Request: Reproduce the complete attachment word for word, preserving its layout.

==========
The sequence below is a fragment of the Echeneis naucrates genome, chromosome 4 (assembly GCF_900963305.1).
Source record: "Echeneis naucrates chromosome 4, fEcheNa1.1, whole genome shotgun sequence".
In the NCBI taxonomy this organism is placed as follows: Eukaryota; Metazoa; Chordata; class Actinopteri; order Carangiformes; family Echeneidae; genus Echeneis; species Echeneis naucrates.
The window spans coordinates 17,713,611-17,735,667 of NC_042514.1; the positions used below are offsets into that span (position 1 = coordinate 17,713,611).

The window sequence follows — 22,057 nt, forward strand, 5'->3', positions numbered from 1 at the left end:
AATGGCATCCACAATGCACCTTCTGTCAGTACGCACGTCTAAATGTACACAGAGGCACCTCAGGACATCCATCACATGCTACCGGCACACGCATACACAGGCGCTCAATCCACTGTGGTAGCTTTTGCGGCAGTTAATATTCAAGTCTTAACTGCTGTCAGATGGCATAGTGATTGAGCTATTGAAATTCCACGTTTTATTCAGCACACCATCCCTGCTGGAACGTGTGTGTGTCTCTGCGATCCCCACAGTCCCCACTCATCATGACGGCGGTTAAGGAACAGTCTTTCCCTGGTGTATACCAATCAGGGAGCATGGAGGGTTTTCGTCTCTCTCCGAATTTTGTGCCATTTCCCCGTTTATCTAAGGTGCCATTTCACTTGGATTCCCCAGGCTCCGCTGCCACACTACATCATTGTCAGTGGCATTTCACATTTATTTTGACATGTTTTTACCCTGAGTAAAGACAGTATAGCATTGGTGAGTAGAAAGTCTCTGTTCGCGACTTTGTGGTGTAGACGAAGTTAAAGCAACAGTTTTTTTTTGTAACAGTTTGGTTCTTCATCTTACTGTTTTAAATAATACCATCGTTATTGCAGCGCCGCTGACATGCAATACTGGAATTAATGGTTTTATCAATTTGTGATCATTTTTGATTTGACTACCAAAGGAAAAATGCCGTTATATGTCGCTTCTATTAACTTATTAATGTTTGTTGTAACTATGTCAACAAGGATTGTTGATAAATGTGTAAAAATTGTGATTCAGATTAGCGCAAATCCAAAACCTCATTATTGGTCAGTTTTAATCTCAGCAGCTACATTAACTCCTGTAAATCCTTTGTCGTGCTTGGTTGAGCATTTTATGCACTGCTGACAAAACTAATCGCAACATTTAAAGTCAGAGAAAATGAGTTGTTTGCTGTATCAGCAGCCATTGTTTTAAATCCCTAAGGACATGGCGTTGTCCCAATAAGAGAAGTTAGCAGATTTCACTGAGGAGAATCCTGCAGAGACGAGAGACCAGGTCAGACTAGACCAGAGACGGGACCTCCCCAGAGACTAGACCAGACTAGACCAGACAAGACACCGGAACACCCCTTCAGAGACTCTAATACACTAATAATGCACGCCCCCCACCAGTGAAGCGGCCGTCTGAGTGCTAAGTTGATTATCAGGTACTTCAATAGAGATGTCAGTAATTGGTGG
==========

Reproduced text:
The sequence below is a fragment of the Echeneis naucrates genome, chromosome 4 (assembly GCF_900963305.1).
Source record: "Echeneis naucrates chromosome 4, fEcheNa1.1, whole genome shotgun sequence".
In the NCBI taxonomy this organism is placed as follows: Eukaryota; Metazoa; Chordata; class Actinopteri; order Carangiformes; family Echeneidae; genus Echeneis; species Echeneis naucrates.
The window spans coordinates 17,713,611-17,735,667 of NC_042514.1; the positions used below are offsets into that span (position 1 = coordinate 17,713,611).

The window sequence follows — 22,057 nt, forward strand, 5'->3', positions numbered from 1 at the left end:
AATGGCATCCACAATGCACCTTCTGTCAGTACGCACGTCTAAATGTACACAGAGGCACCTCAGGACATCCATCACATGCTACCGGCACACGCATACACAGGCGCTCAATCCACTGTGGTAGCTTTTGCGGCAGTTAATATTCAAGTCTTAACTGCTGTCAGATGGCATAGTGATTGAGCTATTGAAATTCCACGTTTTATTCAGCACACCATCCCTGCTGGAACGTGTGTGTGTCTCTGCGATCCCCACAGTCCCCACTCATCATGACGGCGGTTAAGGAACAGTCTTTCCCTGGTGTATACCAATCAGGGAGCATGGAGGGTTTTCGTCTCTCTCCGAATTTTGTGCCATTTCCCCGTTTATCTAAGGTGCCATTTCACTTGGATTCCCCAGGCTCCGCTGCCACACTACATCATTGTCAGTGGCATTTCACATTTATTTTGACATGTTTTTACCCTGAGTAAAGACAGTATAGCATTGGTGAGTAGAAAGTCTCTGTTCGCGACTTTGTGGTGTAGACGAAGTTAAAGCAACAGTTTTTTTTTGTAACAGTTTGGTTCTTCATCTTACTGTTTTAAATAATACCATCGTTATTGCAGCGCCGCTGACATGCAATACTGGAATTAATGGTTTTATCAATTTGTGATCATTTTTGATTTGACTACCAAAGGAAAAATGCCGTTATATGTCGCTTCTATTAACTTATTAATGTTTGTTGTAACTATGTCAACAAGGATTGTTGATAAATGTGTAAAAATTGTGATTCAGATTAGCGCAAATCCAAAACCTCATTATTGGTCAGTTTTAATCTCAGCAGCTACATTAACTCCTGTAAATCCTTTGTCGTGCTTGGTTGAGCATTTTATGCACTGCTGACAAAACTAATCGCAACATTTAAAGTCAGAGAAAATGAGTTGTTTGCTGTATCAGCAGCCATTGTTTTAAATCCCTAAGGACATGGCGTTGTCCCAATAAGAGAAGTTAGCAGATTTCACTGAGGAGAATCCTGCAGAGACGAGAGACCAGGTCAGACTAGACCAGAGACGGGACCTCCCCAGAGACTAGACCAGACTAGACCAGACAAGACACCGGAACACCCCTTCAGAGACTCTAATACACTAATAATGCACGCCCCCCACCAGTGAAGCGGCCGTCTGAGTGCTAAGTTGATTATCAGGTACTTCAATAGAGATGTCAGTAATTGGTGG